I think Brunch is my favourite meal.  I love it so.  And not just because it gives me the excuse to indulge in Bloody Marys.  It sets the tone of your day, leaving you feeling relaxed and pampered.  It’s such a luxury to spend time over it as opposed to the rushed slice of toast grabbed on the way out to work during the week.

Instead of going out for Brunch this weekend, I invited a few girlfriends over on Sunday early afternoon before Africa Day so we could start the day with Sunday papers, chats and Bloody Marys.

A few months back, there was a little booklet in The Guardian  of sample recipes from Yotam Ottolenghi’s latst book entitled Plenty. This  Shakshuka recipe caught my eye way back then, but it took until this Sunday to get around to actually giving it a shot.

It was very good but ever so slightly bland.  I probably under-seasoned it, as I am wont to do.  I consulted with my brunch guests and we concured that a kick of chilli would really help the dish out.  If you end up giving it a go, add a chopped chilli and let me know how you get on!

What you need for Yotam Ottolenghi’s Shakshuka for four peeps

1/2 tsp cumin seeds

olive oil

2 large onions, sliced

2 red and 2 yellow peppers, stems and seeds removed, cut into 2cm strips

4 tsp muscovado sugar

2 bay leaves

6 thyme sprigs, leaves picked

2 tbsp chopped parsley

2 tbsp chopped coriander, plus extra to garnish

6 ripe tomatoes, roughly chopped

1/2 tsp saffron threads

Pinch of cayenne pepper

Salt and Pepper

4 – 8 free range eggs (I only used four eggs so we all had one each – this decision was made mainly due to a lack of frying pans!)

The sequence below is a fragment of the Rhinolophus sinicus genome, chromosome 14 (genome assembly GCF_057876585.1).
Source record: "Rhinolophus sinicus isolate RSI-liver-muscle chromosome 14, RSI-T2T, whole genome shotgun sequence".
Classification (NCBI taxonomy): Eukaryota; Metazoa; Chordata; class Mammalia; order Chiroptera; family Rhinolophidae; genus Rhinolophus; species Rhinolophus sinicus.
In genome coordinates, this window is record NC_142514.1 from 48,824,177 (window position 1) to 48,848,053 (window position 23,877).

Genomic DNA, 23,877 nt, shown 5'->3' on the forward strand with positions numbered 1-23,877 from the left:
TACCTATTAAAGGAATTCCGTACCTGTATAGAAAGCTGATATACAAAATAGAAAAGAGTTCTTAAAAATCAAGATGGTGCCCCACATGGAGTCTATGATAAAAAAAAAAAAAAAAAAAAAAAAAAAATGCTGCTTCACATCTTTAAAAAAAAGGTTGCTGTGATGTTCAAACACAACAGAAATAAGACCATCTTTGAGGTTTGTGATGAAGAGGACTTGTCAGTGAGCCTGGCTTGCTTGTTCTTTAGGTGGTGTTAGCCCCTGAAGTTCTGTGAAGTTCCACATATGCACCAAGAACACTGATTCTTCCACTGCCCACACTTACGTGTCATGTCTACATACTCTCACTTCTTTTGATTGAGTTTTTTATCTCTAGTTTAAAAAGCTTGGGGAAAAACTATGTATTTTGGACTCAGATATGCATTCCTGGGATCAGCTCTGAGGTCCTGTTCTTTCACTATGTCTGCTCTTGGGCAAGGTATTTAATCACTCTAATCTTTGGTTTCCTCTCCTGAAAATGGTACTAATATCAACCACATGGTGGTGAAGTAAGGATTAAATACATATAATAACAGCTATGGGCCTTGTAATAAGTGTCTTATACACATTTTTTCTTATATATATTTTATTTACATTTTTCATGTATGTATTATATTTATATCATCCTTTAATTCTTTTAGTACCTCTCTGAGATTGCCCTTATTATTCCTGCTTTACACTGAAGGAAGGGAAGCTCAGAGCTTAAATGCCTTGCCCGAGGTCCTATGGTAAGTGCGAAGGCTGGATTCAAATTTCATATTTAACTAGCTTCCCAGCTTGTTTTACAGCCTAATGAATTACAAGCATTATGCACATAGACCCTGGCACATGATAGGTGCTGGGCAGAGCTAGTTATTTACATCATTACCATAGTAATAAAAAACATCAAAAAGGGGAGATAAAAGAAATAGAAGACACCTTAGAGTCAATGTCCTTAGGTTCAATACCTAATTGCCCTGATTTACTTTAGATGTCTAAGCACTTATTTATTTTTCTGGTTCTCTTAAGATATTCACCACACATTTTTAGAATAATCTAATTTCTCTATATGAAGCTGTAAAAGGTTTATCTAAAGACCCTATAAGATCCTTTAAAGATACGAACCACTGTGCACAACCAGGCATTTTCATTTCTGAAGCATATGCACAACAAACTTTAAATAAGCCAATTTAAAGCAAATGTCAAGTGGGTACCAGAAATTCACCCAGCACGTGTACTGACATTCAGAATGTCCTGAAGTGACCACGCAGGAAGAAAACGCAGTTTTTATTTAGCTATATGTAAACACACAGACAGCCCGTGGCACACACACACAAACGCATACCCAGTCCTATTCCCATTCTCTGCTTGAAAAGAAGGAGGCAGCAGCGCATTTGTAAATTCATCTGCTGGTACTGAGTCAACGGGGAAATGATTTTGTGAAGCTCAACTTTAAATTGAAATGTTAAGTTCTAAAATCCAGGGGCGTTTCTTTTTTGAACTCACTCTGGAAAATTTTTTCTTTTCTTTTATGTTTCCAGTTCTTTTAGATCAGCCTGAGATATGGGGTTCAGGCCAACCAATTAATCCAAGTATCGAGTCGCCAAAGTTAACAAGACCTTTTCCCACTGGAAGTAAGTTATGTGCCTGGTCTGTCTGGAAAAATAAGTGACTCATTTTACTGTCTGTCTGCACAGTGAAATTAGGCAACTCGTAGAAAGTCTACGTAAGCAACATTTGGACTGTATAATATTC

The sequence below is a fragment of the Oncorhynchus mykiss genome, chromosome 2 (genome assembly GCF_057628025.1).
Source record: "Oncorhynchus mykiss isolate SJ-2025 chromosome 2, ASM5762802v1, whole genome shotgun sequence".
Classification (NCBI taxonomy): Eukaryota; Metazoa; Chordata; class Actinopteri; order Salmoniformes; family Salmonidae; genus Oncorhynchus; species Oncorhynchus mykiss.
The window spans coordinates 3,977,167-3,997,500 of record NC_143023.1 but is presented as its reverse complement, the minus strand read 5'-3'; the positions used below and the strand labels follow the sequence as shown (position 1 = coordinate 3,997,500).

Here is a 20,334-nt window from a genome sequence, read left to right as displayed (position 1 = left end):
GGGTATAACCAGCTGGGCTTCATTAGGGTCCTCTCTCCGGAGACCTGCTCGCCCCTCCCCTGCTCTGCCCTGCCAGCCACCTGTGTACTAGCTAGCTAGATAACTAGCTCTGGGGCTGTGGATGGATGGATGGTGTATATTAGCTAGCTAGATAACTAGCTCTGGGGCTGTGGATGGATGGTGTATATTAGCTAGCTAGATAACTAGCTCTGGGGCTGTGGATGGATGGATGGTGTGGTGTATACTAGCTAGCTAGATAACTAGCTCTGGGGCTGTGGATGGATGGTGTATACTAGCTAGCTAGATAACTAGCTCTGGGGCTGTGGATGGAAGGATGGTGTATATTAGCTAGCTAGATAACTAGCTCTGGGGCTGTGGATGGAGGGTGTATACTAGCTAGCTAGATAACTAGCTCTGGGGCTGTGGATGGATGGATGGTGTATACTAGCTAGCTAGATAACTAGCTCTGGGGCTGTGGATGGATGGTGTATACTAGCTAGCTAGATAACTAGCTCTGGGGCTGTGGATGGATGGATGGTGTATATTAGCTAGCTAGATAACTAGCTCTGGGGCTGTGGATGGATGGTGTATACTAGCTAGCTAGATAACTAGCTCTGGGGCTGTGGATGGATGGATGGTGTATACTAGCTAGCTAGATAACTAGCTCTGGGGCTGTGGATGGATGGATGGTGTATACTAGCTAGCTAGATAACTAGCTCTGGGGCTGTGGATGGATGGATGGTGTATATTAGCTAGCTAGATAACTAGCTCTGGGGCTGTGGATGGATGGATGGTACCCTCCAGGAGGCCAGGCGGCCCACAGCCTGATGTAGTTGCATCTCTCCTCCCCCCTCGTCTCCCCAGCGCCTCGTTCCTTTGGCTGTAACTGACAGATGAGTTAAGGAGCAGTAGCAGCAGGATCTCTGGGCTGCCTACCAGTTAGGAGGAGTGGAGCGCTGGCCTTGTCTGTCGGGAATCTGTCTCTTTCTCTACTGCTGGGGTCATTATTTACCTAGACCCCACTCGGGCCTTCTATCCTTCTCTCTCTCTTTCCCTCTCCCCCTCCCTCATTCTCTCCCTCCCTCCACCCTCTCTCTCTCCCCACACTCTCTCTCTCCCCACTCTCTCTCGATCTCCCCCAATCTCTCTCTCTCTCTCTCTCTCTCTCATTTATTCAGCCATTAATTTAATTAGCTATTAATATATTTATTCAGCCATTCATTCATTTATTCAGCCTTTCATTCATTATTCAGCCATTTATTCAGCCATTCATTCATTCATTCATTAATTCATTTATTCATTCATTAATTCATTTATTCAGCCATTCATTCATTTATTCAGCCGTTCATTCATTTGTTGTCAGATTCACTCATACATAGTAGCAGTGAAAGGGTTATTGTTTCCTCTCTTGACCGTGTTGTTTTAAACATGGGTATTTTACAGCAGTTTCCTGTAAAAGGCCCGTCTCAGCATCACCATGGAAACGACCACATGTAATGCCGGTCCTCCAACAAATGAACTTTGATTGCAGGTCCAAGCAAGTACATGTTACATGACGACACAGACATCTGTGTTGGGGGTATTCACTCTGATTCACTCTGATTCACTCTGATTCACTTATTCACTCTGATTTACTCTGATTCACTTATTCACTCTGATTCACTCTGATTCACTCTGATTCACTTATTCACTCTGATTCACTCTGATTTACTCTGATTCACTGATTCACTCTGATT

*red chilli pepper, finely chopped

In a very large pan, dry toast the cumin seeds over a high heat for 2 minutes.  Then add your oil and onions, cook for about 5 minutes on a high heat, stirring constantly.

Add your peppers, sugar and herbs, and cook on a high heat for 10 minutes.

Add the tomatoes, saffron, cayenne and salt and pepper.  Cook on a low heat for 15 minutes.  You can add water now (up to 250ml) now if your sauce needs it – you want it to have a pasta sauce consistency.  Taste now and check your seasoning.

Remove the bay leaves and divide the mixture into four individual frying pans.  I didn’t have four small pans so I used two big pans, cooking two eggs in each.

Make two little pools in the mixture on a medium heat.  Crack the eggs carefully into each gap.  Sprinkle with salt and then cover, cooking for about 10-12 minutes on a very gentle heat.  You might need to put the eggs in the frying pan under the grill for a minute or two at the end of these 10 minutes, to make sure they are fully cooked.

Traditionally, Shakshuka is served in the individual pans and people eat straight from the pot, an idea I find lovely.  Unfortunately, not having the individual pans, we went ahead and ate from plates instead.  It still tasted pretty good.

I served these up with The Daily Spud’s amazing Indian spiced Potato Farls, which went really well with the Shakshuka because of the cross-over cumin seeds.

But yeah, a kick of chilli could be just what the dish needs to bring it up a notch.  Any other suggestions as to what might work with this?  I was also thinking a squeeze of lime juice, although am less sure of that.  Let me know what you think!